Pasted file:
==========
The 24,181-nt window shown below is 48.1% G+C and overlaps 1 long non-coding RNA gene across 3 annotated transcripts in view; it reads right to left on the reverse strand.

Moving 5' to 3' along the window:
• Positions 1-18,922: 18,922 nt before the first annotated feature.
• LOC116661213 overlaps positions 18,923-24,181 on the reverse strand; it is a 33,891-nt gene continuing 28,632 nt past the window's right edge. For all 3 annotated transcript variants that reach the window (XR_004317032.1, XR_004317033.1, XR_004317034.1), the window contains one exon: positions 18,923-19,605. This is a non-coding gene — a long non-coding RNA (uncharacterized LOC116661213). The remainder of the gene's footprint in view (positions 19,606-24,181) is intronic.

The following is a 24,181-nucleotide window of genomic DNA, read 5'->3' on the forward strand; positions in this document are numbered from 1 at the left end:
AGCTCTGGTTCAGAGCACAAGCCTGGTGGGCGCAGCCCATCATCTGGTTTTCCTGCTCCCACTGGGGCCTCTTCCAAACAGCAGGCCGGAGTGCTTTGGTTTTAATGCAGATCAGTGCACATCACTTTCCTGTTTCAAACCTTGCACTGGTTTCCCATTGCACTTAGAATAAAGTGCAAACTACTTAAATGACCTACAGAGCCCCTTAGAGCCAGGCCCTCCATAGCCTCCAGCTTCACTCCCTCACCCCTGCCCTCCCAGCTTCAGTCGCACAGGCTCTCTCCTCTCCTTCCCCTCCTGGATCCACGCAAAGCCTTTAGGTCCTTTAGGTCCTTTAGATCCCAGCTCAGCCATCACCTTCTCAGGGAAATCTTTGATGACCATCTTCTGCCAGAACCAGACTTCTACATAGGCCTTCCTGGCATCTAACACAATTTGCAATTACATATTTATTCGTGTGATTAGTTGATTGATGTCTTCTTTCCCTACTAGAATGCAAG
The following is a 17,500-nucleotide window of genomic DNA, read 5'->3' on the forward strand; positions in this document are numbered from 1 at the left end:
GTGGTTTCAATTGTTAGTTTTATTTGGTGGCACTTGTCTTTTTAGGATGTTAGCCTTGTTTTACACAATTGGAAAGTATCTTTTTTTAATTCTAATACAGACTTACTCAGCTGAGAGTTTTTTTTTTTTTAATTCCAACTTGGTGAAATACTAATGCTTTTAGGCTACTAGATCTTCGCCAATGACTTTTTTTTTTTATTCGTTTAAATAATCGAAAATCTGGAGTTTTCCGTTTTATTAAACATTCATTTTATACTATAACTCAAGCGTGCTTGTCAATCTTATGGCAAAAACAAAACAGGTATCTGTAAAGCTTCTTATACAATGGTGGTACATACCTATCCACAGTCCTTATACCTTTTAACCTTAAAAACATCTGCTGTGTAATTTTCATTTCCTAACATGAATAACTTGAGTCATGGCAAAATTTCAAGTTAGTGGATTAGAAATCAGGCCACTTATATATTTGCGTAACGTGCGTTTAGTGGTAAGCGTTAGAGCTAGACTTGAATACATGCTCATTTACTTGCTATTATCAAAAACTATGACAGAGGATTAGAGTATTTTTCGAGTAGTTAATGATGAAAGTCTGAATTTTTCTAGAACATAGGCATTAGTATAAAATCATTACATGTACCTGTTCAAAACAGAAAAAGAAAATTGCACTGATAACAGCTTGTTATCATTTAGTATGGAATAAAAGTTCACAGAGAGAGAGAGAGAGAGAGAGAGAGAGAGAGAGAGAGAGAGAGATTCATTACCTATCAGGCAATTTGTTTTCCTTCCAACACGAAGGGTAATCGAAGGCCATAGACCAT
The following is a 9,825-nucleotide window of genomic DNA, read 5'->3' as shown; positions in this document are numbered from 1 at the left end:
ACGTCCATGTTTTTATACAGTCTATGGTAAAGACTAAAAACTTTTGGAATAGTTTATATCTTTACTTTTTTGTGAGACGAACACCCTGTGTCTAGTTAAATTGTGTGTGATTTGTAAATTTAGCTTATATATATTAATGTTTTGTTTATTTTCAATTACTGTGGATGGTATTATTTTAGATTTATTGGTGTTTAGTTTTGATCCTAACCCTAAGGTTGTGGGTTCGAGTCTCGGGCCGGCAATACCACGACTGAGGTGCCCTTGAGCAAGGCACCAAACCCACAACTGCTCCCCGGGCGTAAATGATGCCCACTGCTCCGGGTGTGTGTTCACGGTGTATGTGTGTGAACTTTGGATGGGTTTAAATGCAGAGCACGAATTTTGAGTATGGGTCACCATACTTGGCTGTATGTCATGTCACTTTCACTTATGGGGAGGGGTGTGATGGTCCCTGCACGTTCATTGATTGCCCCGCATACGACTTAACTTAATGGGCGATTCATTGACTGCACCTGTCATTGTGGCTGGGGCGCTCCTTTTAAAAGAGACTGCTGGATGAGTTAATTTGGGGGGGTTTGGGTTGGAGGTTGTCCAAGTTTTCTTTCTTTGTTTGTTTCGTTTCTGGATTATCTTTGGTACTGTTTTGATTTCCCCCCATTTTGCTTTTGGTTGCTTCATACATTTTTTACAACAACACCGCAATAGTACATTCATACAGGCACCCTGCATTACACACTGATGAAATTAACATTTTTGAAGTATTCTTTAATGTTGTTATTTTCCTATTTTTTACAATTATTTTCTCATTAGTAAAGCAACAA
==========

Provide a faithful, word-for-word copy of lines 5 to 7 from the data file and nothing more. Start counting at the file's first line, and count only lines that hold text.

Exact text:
The following is a 24,181-nucleotide window of genomic DNA, read 5'->3' on the forward strand; positions in this document are numbered from 1 at the left end:
AGCTCTGGTTCAGAGCACAAGCCTGGTGGGCGCAGCCCATCATCTGGTTTTCCTGCTCCCACTGGGGCCTCTTCCAAACAGCAGGCCGGAGTGCTTTGGTTTTAATGCAGATCAGTGCACATCACTTTCCTGTTTCAAACCTTGCACTGGTTTCCCATTGCACTTAGAATAAAGTGCAAACTACTTAAATGACCTACAGAGCCCCTTAGAGCCAGGCCCTCCATAGCCTCCAGCTTCACTCCCTCACCCCTGCCCTCCCAGCTTCAGTCGCACAGGCTCTCTCCTCTCCTTCCCCTCCTGGATCCACGCAAAGCCTTTAGGTCCTTTAGGTCCTTTAGATCCCAGCTCAGCCATCACCTTCTCAGGGAAATCTTTGATGACCATCTTCTGCCAGAACCAGACTTCTACATAGGCCTTCCTGGCATCTAACACAATTTGCAATTACATATTTATTCGTGTGATTAGTTGATTGATGTCTTCTTTCCCTACTAGAATGCAAG
The following is a 17,500-nucleotide window of genomic DNA, read 5'->3' on the forward strand; positions in this document are numbered from 1 at the left end: